Therrien continues: “I like the fact that Reiser did not give up on our demanding criteria. They provided us with something different that wasn’t in their catalog of products, and now we both know they can sell a Repak RE15 that could be shorter than the standard size, if required.”
Other key processing and packing equipment currently utilized by the Gibiers Canabec facility includes:
• A Reiser Vemag V500, purchased in 2010 and used to form sausages, terrine molding and ground meat portioning;
• An Avery Weigh-Tronix combination package weighing and labeling system;
• A VC999 RS420 rollstock thermoformer;
• A TermiCom SE-15 fully water-proof computer system with scratch-resistant, 15-inch color touchscreen manufactured by the Victoriaville, Quebec-based Symcod.
“The weighing stations are connected with our computer system—allowing us to track our inventory in real time,” says Therrien, adding that computerizing the assembly and shipping of all products was the major project of Gibiers Canabec in 2014.
Therrien says he is also quite proud of the packaging of his products—especially on Gibiers Canabec’s new Guinea Fowl Pintade packaging.
“The forest artwork on the sides is part of our brand territory now,” he says. “The artwork is actually representative of a boreal forest, which reflects us perfectly.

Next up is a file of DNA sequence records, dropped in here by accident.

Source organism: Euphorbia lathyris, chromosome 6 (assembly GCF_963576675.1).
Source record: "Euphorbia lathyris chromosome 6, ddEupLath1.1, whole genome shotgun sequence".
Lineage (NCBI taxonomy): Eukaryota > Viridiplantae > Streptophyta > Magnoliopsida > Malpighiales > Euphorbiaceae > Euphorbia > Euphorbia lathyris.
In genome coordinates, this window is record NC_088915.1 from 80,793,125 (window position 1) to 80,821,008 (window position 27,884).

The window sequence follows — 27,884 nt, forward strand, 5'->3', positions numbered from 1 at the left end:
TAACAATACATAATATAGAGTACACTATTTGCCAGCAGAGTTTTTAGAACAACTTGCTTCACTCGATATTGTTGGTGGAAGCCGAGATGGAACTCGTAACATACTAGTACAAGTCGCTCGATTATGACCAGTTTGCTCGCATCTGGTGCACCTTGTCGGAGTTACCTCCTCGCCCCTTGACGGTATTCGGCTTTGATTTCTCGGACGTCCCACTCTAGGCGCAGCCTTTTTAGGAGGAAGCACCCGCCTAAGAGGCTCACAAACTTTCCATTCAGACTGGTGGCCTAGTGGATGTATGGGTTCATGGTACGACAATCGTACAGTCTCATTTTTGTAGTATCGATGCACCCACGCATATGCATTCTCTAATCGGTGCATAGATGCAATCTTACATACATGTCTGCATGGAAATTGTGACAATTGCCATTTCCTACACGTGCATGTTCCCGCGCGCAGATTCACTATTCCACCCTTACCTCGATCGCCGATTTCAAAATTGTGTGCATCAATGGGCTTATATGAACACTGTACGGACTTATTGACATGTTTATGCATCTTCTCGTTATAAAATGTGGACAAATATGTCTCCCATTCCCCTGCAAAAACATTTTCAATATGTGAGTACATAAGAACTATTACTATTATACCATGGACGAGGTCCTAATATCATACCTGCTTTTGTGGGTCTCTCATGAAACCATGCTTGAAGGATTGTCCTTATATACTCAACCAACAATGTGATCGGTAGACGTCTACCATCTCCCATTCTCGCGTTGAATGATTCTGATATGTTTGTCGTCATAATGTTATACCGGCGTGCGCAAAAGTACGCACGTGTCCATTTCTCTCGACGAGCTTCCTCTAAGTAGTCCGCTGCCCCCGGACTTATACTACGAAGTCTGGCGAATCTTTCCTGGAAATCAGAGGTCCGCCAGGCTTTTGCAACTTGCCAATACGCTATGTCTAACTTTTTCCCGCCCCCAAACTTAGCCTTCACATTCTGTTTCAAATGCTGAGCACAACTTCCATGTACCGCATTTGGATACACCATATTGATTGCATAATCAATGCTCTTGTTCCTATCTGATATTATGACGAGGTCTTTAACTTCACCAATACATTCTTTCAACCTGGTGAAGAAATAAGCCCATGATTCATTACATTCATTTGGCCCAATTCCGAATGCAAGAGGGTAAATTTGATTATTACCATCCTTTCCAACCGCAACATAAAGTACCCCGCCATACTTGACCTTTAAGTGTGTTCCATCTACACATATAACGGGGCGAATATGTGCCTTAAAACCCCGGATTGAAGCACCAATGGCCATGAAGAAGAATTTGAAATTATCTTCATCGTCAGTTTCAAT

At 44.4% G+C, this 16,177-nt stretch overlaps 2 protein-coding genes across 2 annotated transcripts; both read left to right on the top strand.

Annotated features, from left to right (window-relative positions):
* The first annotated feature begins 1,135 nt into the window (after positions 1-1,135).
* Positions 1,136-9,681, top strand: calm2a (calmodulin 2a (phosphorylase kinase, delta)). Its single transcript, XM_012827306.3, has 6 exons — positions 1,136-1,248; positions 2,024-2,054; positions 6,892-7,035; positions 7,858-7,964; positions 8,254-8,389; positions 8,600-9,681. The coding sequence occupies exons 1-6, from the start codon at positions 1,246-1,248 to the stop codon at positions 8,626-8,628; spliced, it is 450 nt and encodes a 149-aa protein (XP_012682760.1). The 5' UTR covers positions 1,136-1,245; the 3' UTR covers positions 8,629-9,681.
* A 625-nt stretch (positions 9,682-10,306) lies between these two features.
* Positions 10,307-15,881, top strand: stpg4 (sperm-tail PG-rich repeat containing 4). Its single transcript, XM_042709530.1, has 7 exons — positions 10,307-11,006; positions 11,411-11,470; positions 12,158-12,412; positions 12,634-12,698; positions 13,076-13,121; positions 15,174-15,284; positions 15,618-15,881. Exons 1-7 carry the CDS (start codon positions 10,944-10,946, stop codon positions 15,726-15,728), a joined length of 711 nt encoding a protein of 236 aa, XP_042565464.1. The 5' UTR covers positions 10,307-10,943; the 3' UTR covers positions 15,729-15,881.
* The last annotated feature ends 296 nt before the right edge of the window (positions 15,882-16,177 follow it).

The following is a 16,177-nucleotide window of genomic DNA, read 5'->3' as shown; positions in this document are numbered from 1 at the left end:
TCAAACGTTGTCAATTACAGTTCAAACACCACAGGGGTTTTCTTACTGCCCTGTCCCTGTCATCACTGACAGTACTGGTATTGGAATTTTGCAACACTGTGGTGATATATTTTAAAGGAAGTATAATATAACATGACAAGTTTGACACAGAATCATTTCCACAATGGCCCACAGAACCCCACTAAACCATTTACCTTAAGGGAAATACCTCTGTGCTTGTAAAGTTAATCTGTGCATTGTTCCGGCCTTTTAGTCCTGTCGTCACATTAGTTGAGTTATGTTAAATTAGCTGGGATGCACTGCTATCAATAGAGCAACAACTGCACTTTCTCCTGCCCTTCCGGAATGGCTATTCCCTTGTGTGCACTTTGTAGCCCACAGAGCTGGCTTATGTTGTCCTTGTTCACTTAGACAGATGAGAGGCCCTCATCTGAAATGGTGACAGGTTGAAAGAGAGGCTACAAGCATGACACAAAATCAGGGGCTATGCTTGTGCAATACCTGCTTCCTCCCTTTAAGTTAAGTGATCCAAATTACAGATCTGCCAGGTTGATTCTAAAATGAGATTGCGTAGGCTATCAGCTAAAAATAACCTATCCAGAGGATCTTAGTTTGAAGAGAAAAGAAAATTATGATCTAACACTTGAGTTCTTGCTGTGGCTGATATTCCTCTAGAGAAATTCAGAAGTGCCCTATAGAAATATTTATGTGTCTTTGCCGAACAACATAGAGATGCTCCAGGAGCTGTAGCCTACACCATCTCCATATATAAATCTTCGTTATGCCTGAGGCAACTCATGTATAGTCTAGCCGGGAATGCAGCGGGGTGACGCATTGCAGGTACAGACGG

“It’s what makes us unique and impossible to copy.”
These new packs are designed as hanger-packs that can be hung on pegs inside a refrigerator. No longer lying flat on top of a shelf, these high-quality meals and its packaging now face the consumer, directly eye-to-eye, instantly grabbing their attention as they pass by in the grocery aisles.
Despite the intriguing nature of its products, Therrien is adamant that his so-called niche market is hardly all that niche.
“People often think that we have little or no competition,” he relates, “but that’s just not true.
“We have more than 20 direct competitors, but that hasn’t stopped us from growing the business.”
Over the past seven years, Therrien says the company has doubled its business sales, crediting the close relationships it maintains with its customers, as well as remaining very active in the development of new products.
“We have been open to developing new partnerships with our suppliers and customers,” he says. “Last year we reviewed and then reworked all of our branding, and then began to invest more seriously in publicity for our products.
“Our goal is to build a strong brand, with the short-term goal to grow our business by 40 per cent over the next three years.”
Therrien says he is highly motivated by the glowing reviews he receives from his customers, some of whom have been with Gibiers Canabec for over 25 years.
“Along with those rave reviews, the customers say that it appears as though we make a real effort to produce products that really stand out, with flavors that virtually ‘explode’ on their tastebuds.
“We’ve been told that our products show our expertise in the art of fine dining,” he concludes.
“It’s certainly nice to be appreciated for one’s hard work.”